This Old House general contractor Tom Silva helps a homeowner patch a large hole in painted baseboard molding. (See below for a shopping list, tools, and steps.)
Shopping List for How to Patch a Hole in Wood Trim:
- ½-inch-thick poplar, cut to size to serve as a patch
- Two 1x2s and two 1x4 spacer blocks, used to make a routing jig
- Instant-bond glue (cyanoacrylate) and aerosol accelerator, for gluing together the jig
- 120-grit abrasive disks, for random-orbit sander
- 2-inch (6d) finishing nails, to secure jig to wood trim
- Carpenter’s glue, for adhering the new wood patch
- Cloth, to wipe away excess glue and sanding dust
Tools for How to Patch a Hole in Wood Trim:
- Canvas drop cloth, to protect floor
- Table saw and miter saw, for cutting wood parts to size
- Random-orbit sander, to sand jig and patch
- Trim router and ½-inch-diameter pattern-cutting bit, for cutting the hole for the patch
- Wet/dry vac, to collect routing dust
- ¾-inch wood chisel, for squaring up the corners of the routed recess
Steps for How to Patch a Hole in Wood Trim:
1. Cover the floor near the repair with a canvas drop cloth.
2. Cut a ½-inch-thick poplar patch slightly larger than the hole in the wood trim.
3. Next, make a routing jig out of two 1x2s and two 1x4 blocks. Be sure the poplar wood patch fits into the rectangular hole in the middle of the jig.
4. Assemble the jig with instant-bond glue. Apply a bead of glue to one surface, then spray the mating surface with an aerosol accelerator.
5. Press and hold the parts together for several seconds until the glue cures.
6. Remove the patch from the center of the jig, then use a random-orbit sander fitted with 120-grit abrasive to sand smooth the front and back of the jig.
7. Hold the jig against the wood trim with its rectangular opening centered over the hole in the trim. Secure the jig with 2-inch finishing nails; leave the nailheads protruding.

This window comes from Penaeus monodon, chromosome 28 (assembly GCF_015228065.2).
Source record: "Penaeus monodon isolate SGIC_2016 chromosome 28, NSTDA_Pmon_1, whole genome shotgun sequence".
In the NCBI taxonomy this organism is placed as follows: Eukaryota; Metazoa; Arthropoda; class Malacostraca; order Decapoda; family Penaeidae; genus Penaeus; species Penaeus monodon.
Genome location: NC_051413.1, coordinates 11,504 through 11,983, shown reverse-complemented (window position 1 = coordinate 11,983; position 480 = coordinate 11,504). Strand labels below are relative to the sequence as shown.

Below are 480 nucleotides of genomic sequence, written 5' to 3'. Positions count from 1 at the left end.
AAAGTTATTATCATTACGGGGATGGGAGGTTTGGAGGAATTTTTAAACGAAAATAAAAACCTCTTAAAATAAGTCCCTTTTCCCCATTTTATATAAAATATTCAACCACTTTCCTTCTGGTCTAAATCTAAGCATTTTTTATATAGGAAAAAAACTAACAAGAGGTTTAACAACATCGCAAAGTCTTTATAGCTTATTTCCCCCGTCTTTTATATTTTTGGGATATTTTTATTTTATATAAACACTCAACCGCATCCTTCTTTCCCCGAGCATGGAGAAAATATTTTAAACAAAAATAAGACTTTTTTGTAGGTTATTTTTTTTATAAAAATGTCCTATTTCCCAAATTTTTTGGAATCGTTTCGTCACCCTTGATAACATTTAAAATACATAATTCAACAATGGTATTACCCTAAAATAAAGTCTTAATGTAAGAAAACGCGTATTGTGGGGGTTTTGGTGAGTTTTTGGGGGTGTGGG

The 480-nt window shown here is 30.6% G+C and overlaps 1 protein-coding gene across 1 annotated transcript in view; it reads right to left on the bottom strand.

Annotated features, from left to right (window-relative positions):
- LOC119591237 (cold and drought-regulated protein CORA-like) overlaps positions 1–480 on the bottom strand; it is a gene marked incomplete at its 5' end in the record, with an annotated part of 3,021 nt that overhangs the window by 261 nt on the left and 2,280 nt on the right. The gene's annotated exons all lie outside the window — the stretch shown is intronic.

8. Install a ½-inch-diameter-by-1-inch-long pattern-cutting bit into a trim router. Adjust the depth of cut to equal the thickness of the jig plus the thickness of the poplar patch.
9. Turn on the router, then hold it flat against the jig with the bit protruding into the opening.
10. Slowly move the router in a clockwise direction around the jig. Be sure to keep the bit’s ball-bearing pilot pressed tightly against the inside edge of the jig’s rectangular opening.
11. As you’re routing, have a helper collect the dust with a wet/dry vac.
12. Square up the rounded corners of the routed recess with a hammer and a ¾-inch-wide wood chisel.
13. Use the hammer to yank out the nails holding the jig in place.
14. Apply carpenter’s glue to the routed recess, then press the poplar patch into place.
15. Very gently tap the wood patch with a hammer until it’s fully seated.
16. Wipe away the excess glue with a damp cloth.
17. Allow the glue to cure for about 2 hours, then sand the patch flush with the random-orbit sander.
18. Force carpenter’s glue into any gaps you see around the perimeter of the poplar patch.
19. Wait for the glue to harden, then sand the patch one final time.
20. Wipe off the sanding dust with a damp cloth, then prime and paint the patch to match the wood trim.